So here we are at tonkotsu ramen attempt three. It’s been a fun journey thus far. Though I still haven’t produced a result I consider comparable to that found at my favorite slurping grounds, I’m learning much about making stock in the process. In this post I’ll skip over some of the intermediate steps to keep things compact, but you can see them all in the full photo set, as well as the previous tonkotsu posts Tonkotsu Ramen and Tonkotsu Ramen 2.
The first photo is our pork shoulder that has been seared and is about to go into the oven to braise.
One thing I did differently this time was to reduce the leftover braising liquid to a syrup consistency, creating tare (concentrated soup flavor) to later add to the stock.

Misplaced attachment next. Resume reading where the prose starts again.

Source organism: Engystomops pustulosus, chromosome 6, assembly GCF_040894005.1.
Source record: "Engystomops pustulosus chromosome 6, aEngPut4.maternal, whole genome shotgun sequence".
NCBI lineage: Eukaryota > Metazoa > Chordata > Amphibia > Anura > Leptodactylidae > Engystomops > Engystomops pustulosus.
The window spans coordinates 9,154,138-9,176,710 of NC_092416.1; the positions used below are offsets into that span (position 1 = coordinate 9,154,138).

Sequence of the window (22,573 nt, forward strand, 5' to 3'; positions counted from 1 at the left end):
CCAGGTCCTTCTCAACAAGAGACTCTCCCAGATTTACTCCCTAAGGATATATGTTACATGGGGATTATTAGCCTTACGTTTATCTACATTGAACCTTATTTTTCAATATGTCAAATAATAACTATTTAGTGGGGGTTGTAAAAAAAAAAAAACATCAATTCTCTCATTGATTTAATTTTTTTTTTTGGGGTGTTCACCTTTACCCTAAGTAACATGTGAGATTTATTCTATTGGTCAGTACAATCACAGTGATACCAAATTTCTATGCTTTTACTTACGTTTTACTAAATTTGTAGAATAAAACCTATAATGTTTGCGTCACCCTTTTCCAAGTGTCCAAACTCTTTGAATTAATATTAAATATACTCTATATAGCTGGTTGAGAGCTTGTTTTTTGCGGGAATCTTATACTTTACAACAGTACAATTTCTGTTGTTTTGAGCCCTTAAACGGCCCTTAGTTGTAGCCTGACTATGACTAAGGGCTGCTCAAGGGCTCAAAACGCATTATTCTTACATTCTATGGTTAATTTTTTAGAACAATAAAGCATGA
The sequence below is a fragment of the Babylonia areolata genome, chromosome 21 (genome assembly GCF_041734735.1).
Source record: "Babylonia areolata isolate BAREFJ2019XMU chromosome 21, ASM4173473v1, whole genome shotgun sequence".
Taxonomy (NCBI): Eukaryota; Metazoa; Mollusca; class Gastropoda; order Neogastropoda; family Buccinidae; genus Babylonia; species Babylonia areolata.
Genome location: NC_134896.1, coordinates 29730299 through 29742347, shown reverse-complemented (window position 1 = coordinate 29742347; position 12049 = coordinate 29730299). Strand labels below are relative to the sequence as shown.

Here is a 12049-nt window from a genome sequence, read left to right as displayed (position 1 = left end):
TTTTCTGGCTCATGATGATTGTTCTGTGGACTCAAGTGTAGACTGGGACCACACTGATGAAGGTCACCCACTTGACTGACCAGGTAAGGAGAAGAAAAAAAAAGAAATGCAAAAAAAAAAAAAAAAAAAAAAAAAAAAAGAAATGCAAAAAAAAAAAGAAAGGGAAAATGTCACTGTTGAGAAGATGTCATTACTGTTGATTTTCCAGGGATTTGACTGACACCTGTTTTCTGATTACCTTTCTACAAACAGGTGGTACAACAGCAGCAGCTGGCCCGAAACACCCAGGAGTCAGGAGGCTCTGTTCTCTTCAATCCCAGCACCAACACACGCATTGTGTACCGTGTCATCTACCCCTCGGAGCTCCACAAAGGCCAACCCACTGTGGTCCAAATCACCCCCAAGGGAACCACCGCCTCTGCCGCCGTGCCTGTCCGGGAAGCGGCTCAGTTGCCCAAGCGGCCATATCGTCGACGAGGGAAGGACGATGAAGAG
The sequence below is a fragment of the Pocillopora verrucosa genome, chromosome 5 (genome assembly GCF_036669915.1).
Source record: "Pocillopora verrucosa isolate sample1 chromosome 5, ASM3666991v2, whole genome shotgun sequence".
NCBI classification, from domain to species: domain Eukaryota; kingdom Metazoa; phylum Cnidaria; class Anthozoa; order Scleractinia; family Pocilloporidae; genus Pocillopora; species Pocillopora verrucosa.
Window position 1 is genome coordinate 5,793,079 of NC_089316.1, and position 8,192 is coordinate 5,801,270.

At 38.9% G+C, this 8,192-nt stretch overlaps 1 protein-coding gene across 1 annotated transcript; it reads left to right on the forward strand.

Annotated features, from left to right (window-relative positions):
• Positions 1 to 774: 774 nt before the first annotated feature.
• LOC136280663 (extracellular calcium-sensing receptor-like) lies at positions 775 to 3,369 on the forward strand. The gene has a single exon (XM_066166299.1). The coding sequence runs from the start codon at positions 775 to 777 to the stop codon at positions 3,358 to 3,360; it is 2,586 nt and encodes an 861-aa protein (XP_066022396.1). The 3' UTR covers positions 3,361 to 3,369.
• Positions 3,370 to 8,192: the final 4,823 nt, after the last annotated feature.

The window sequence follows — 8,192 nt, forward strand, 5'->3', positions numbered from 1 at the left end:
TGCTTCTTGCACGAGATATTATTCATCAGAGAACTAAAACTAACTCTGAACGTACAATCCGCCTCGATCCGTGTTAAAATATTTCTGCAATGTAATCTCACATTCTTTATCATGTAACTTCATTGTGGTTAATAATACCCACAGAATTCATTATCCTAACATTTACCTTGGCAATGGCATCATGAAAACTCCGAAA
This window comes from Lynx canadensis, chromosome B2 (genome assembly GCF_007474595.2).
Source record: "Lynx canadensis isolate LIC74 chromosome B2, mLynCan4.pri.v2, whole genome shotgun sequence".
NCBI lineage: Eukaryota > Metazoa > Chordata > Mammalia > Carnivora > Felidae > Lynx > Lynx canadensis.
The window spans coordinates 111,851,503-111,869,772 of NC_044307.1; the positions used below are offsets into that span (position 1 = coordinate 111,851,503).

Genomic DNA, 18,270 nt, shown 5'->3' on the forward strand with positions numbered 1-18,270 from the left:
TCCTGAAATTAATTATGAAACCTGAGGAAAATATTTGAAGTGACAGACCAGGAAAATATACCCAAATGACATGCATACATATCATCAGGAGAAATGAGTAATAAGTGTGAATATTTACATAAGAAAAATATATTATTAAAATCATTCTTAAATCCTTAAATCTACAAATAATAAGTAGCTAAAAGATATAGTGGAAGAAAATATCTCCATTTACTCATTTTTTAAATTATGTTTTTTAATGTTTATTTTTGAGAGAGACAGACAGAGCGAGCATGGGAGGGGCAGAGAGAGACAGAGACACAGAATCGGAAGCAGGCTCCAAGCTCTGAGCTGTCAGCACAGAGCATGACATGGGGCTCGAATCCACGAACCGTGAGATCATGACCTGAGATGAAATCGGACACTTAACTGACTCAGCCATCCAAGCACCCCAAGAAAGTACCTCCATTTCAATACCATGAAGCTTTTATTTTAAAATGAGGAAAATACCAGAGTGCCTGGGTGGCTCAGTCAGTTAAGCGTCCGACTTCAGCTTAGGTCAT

I also was able to get an early start and simmer the pork bones for several more hours, releasing more of the collagen and marrow.
I used less liquid, particularly the soy sauce, to make the menma (seasoned bamboo shoots).
Soaked and rinsed kikurage (wood ear mushroom).
A big pile of green onion, fresh from the garden. Hope no one is going on a date later.
Yes, that is a mound of chopped up back fat, and it’s all getting whisked into the stock for the final soup. Don’t judge.
Staging of the toppings. This time I dropped the benishoga (pickled red ginger) and added nori (dried seaweed sheets).
The soup after being strained and combined with final components and flavors.
Many thanks to my
lab rats taste testers.